Azure Devops API, Connection

One of the great benefit of using Azure DevOps is the ability to interact with the service through API calls, making it possible to extend the service with a few bunch of C#, or PowerShell or whatever language you want, because almost everything is exposed with REST API, and a simple HTTP call is enough.

Since I’m mostly a C# and .NET guy, I’ll explain how to build a C# program that interact with an Azure DevOps account, because thanks to Nuget Packages offered by Microsoft, you can interact with your account with Strongly Typed C# classes, so you can have intellisense and compile type checking to verify that everything is good.

C# helps using Azure DevOps API because you have helper client libraries that guides the programmer with Intellisense and documentation.

The first example I’m going to show, is how to retrieve a bunch of Work Items to export to a Word Document, a requirement that is really needed by everyone that uses the services. While there are commercial and non commercial tools out there, if you really need to extract Word Document with maximum customization a bunch of C# code can made your life easier.

Sample code accompanying this series of blog posts can be found at this address: https://github.com/alkampfergit/AzureDevopsWordPlayground where I’m pushing some code to export (migrate) data from Azure DevOps to word.

First of all we need to know how to setup the project and how to connect to an account and it turns out that is really simple, first of all create a Full Framework .NET project and add these nuget references.

Microsoft.TeamFoundationServer.Client
Microsoft.TeamFoundationServer.ExtendedClient
Microsoft.VisualStudio.Services.InteractiveClient
Microsoft.VisualStudio.Services.Client

With these packages you have a bunch of libraries that makes your life easier, especially for connection and interacting with base functions of the services.

Authentication can be done in several ways, but a token is the real way to go because it has several advantages over standard credentials.

When it is time to authenticate to the service, you have several options, but the most useful is using an Access Token because it has several benefits. First of all it does not require interactivity, second it can be revoked whenever you want, third you can generate a token with a reduced permission set, fourth it will expire automatically after one Year.

Using a token is perfect for a tool that should run unattended and this will be my usual first choice. To make debug life simpler I allow to specify the access token in a couple of way in command line, I can directly specify the token or I can specify the token that contains the file. The second method is useful for debugging, because I write my token in a file, then encrypt with standard NTFS routine to allow only my user to decrypt and use it, then I can configure the debugger to launch my console application with that token file and everything is secure, I do not incur the risk of incorrectly store my token file in some commit.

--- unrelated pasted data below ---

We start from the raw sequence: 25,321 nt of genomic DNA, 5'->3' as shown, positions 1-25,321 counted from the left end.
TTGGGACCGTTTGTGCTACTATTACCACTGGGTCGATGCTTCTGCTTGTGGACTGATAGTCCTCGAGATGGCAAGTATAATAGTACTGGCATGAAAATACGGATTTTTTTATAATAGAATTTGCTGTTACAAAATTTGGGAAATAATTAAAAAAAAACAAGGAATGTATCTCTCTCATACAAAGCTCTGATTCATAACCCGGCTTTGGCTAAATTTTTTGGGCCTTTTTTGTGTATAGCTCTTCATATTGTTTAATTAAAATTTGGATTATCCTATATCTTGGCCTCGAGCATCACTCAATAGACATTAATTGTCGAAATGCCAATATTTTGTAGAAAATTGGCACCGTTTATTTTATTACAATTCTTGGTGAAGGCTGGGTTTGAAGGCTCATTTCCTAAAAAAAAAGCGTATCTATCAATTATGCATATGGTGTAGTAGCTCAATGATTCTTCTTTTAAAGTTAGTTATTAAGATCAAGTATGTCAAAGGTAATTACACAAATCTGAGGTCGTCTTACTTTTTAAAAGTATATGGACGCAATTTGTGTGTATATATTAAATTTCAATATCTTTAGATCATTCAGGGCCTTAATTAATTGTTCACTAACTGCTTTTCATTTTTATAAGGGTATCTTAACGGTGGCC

image

Figure 1: Project options, where I specify start options to specify token and other parameter to my application

As you see in Figure 1 I simply specify the c:\crypted\patOri.txt in the command line to made my software authenticate to the service, startup program is usually a normal console application.

Having a console application is really useful because it can be automated in a simple Bat or powershell file, it can be easily converted to a service with TopShelf and it is my usual way to go over a full WPF or Winform or Web application that require user interactivity.

Once I have an access token, here is my Connection helper class used to connect to my service.

 public class Connection
    {
        /// <summary>
        /// Perform a connection with an access token, simplest way to give permission to a program
        /// to access your account.
        /// </summary>
        /// 
        public Connection(String accountUri, String accessToken)
        {
            ConnectToTfs(accountUri, accessToken);
            _workItemStore = _tfsCollection.GetService();
        }

        private TfsTeamProjectCollection _tfsCollection;
        private WorkItemStore _workItemStore;

        public WorkItemStore WorkItemStore =&gt; _workItemStore;

        private bool ConnectToTfs(String accountUri, String accessToken)
        {
            //login for VSTS
            VssCredentials creds = new VssBasicCredential(
                String.Empty,
                accessToken);
            creds.Storage = new VssClientCredentialStorage();

            // Connect to VSTS
            _tfsCollection = new TfsTeamProjectCollection(new Uri(accountUri), creds);
            _tfsCollection.Authenticate();
            return true;
        }

The class does nothing more than create a VssBasicCredential with empty user and token as a password, use a standard VssClientCredentialStorage and pass everything to TfsTeamProjectCollection class, finally it calls the Authenticate method and if no exception is thrown, you are connected to the service.

As you can see, connecting and authenticating to an Azure DevOps account is just a matter of a few bunch of Nuget Packages and few C# lines of code.

Gian Maria.

Published by

Ricci Gian Maria

.Net programmer, User group and community enthusiast, programmer - aspiring architect - and guitar player :). Visual Studio ALM MVP

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